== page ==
Home > End of Windows XP support poses security risk to industrial systems

End of Windows XP support poses security risk to industrial systems


With support for Windows XP having officially ceased on April 8, 2014, users of the 12-year-old operating system will no longer receive security updates or technical support.

Microsoft has stated that ‘PCs running Windows XP after April 8, 2014, should not be considered to be protected, and it is important that you migrate to a current supported operating system’.

Issue will impact industrial automation

The cessation of support for the XP OS will impact millions of personal and professional users worldwide, including several companies that have implemented Windows XP in industrial automation applications. As the longest-supported Windows operating system, XP is most widely used in industrial automation, which means that potential issues arising from the discontinued support could affect a large number of end users.

A major concern related to the continued use of Windows XP in industrial automation is cyber security. Without ongoing security updates to protect systems from attacks, users will be exposed to new threats that can exploit vulnerabilities of the operating system. Threats to industrial automation equipment operating on Windows XP exist, perhaps most notably industrial PCs (IPCs) and distributed control systems (DCS).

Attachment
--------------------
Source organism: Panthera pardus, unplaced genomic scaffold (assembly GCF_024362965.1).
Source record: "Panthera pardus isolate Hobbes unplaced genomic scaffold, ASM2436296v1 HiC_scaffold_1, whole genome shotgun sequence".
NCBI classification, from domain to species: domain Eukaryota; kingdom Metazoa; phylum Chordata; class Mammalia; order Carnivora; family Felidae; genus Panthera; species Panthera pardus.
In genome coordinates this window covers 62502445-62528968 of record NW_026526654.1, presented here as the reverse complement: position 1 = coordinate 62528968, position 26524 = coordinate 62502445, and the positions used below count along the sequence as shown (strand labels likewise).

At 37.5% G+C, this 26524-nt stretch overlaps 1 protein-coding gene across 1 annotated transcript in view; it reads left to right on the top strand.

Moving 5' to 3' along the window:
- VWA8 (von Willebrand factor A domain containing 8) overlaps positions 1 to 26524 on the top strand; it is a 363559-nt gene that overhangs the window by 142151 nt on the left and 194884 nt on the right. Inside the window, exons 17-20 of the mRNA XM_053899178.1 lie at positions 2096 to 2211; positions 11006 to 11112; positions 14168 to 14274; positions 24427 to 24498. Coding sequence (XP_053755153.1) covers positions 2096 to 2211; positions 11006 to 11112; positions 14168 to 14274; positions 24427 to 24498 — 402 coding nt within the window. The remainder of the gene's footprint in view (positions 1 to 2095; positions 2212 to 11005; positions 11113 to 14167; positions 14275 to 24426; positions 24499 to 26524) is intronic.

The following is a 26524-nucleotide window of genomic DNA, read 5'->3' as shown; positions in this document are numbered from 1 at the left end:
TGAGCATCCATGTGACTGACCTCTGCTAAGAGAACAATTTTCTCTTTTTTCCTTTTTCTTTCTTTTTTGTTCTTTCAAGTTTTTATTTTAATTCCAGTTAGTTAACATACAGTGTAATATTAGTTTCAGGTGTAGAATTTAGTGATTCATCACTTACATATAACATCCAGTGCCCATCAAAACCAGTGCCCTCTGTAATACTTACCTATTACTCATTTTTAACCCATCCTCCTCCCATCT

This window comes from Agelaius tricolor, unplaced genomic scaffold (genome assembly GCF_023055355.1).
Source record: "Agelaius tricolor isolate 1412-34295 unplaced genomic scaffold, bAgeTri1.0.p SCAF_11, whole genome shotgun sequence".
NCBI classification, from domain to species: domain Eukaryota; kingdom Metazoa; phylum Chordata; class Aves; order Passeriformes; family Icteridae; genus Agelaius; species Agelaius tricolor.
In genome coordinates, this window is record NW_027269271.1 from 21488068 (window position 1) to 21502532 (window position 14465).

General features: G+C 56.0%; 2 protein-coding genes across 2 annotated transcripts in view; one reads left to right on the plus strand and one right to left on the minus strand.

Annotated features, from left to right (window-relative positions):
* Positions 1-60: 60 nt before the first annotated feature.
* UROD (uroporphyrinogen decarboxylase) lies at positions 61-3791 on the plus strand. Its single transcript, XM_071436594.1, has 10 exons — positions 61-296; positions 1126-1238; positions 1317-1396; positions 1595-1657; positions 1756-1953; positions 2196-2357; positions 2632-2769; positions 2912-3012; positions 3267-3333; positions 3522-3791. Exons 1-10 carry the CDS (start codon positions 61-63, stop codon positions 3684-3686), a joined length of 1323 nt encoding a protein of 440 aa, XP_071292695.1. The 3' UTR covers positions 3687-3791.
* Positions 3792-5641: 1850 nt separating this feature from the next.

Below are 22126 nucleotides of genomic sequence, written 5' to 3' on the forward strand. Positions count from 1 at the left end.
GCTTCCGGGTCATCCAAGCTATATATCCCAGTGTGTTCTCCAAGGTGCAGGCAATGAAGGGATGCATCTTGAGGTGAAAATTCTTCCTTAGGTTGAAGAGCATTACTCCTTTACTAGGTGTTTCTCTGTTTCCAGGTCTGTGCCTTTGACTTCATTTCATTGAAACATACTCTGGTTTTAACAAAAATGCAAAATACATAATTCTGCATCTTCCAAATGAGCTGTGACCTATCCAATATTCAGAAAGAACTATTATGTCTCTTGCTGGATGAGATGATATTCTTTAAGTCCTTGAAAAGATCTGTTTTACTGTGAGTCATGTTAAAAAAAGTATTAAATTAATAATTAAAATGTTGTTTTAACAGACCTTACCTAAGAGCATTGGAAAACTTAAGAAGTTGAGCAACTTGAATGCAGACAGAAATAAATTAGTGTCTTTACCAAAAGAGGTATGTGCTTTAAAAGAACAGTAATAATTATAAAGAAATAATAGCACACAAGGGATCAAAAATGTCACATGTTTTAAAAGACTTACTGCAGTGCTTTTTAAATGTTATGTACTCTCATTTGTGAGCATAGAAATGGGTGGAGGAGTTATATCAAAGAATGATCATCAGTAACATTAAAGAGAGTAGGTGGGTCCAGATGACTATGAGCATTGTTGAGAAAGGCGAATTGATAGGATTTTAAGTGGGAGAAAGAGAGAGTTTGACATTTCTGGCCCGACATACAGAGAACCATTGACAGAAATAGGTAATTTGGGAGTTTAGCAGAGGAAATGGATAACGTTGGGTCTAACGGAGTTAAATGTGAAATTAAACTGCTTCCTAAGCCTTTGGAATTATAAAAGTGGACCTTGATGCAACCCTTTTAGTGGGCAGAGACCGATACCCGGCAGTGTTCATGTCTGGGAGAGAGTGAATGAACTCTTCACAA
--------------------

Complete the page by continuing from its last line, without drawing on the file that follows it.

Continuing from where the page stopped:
Industrial automation’s market response

Since the original announcement in 2007 that XP support will end in April 2014, many end users have upgraded to more modern operating systems that Microsoft says will continue to be supported. Larger companies, especially those driven by IT departments, were typically more proactive in making advance preparations to upgrade early where necessary. However, smaller companies, especially those that may be less driven by IT, have delayed upgrades until absolutely necessary, with many yet to convert.

Although a large number of end users have migrated in recent years and there is a requirement for many more to follow during the next 12 months, IHS Technology believes that the overall impact on the industrial automation equipment market will be fairly modest.  

XP is just one example of an area that will require compensating controls for necessary security requirements to be met in an organisation.

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